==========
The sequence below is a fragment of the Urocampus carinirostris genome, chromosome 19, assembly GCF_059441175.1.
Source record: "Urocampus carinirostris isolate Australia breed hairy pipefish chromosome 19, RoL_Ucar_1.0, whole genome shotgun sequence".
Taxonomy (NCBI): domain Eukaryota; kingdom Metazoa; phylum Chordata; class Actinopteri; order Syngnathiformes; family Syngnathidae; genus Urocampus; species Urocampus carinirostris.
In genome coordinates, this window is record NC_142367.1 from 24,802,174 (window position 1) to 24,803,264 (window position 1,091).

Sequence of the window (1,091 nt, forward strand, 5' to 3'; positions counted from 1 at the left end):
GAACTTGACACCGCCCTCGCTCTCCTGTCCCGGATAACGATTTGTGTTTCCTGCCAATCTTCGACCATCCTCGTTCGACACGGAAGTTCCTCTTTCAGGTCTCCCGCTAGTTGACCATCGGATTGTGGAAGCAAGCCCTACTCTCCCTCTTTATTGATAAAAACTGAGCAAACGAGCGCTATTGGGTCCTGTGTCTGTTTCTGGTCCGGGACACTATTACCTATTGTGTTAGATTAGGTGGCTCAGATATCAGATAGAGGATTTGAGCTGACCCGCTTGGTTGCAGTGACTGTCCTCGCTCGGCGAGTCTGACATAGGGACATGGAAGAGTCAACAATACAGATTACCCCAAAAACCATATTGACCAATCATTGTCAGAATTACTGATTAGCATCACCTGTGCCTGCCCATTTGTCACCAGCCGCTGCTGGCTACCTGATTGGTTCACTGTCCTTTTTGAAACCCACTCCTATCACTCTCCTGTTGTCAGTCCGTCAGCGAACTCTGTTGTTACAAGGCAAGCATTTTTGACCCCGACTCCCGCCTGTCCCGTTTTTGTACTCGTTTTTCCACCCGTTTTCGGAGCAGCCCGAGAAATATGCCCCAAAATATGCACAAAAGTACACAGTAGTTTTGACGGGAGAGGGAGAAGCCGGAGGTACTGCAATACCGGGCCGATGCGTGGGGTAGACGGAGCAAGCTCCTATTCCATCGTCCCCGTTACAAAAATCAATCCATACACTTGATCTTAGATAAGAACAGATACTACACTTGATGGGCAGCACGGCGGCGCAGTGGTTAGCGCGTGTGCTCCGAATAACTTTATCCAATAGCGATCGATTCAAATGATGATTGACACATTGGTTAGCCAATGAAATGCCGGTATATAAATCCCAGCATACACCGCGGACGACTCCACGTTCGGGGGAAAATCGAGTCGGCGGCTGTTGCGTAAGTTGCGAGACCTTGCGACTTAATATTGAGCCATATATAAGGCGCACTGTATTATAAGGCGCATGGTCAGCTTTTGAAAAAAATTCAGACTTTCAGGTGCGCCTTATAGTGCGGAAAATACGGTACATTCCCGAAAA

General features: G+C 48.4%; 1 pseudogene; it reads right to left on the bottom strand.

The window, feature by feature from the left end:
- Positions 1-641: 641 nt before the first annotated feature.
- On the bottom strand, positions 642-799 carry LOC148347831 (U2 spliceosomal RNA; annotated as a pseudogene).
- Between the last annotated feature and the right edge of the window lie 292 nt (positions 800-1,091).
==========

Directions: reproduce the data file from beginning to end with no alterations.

The sequence below is a fragment of the Urocampus carinirostris genome, chromosome 19, assembly GCF_059441175.1.
Source record: "Urocampus carinirostris isolate Australia breed hairy pipefish chromosome 19, RoL_Ucar_1.0, whole genome shotgun sequence".
Taxonomy (NCBI): domain Eukaryota; kingdom Metazoa; phylum Chordata; class Actinopteri; order Syngnathiformes; family Syngnathidae; genus Urocampus; species Urocampus carinirostris.
In genome coordinates, this window is record NC_142367.1 from 24,802,174 (window position 1) to 24,803,264 (window position 1,091).

Sequence of the window (1,091 nt, forward strand, 5' to 3'; positions counted from 1 at the left end):
GAACTTGACACCGCCCTCGCTCTCCTGTCCCGGATAACGATTTGTGTTTCCTGCCAATCTTCGACCATCCTCGTTCGACACGGAAGTTCCTCTTTCAGGTCTCCCGCTAGTTGACCATCGGATTGTGGAAGCAAGCCCTACTCTCCCTCTTTATTGATAAAAACTGAGCAAACGAGCGCTATTGGGTCCTGTGTCTGTTTCTGGTCCGGGACACTATTACCTATTGTGTTAGATTAGGTGGCTCAGATATCAGATAGAGGATTTGAGCTGACCCGCTTGGTTGCAGTGACTGTCCTCGCTCGGCGAGTCTGACATAGGGACATGGAAGAGTCAACAATACAGATTACCCCAAAAACCATATTGACCAATCATTGTCAGAATTACTGATTAGCATCACCTGTGCCTGCCCATTTGTCACCAGCCGCTGCTGGCTACCTGATTGGTTCACTGTCCTTTTTGAAACCCACTCCTATCACTCTCCTGTTGTCAGTCCGTCAGCGAACTCTGTTGTTACAAGGCAAGCATTTTTGACCCCGACTCCCGCCTGTCCCGTTTTTGTACTCGTTTTTCCACCCGTTTTCGGAGCAGCCCGAGAAATATGCCCCAAAATATGCACAAAAGTACACAGTAGTTTTGACGGGAGAGGGAGAAGCCGGAGGTACTGCAATACCGGGCCGATGCGTGGGGTAGACGGAGCAAGCTCCTATTCCATCGTCCCCGTTACAAAAATCAATCCATACACTTGATCTTAGATAAGAACAGATACTACACTTGATGGGCAGCACGGCGGCGCAGTGGTTAGCGCGTGTGCTCCGAATAACTTTATCCAATAGCGATCGATTCAAATGATGATTGACACATTGGTTAGCCAATGAAATGCCGGTATATAAATCCCAGCATACACCGCGGACGACTCCACGTTCGGGGGAAAATCGAGTCGGCGGCTGTTGCGTAAGTTGCGAGACCTTGCGACTTAATATTGAGCCATATATAAGGCGCACTGTATTATAAGGCGCATGGTCAGCTTTTGAAAAAAATTCAGACTTTCAGGTGCGCCTTATAGTGCGGAAAATACGGTACATTCCCGAAAA

General features: G+C 48.4%; 1 pseudogene; it reads right to left on the bottom strand.

The window, feature by feature from the left end:
- Positions 1-641: 641 nt before the first annotated feature.
- On the bottom strand, positions 642-799 carry LOC148347831 (U2 spliceosomal RNA; annotated as a pseudogene).
- Between the last annotated feature and the right edge of the window lie 292 nt (positions 800-1,091).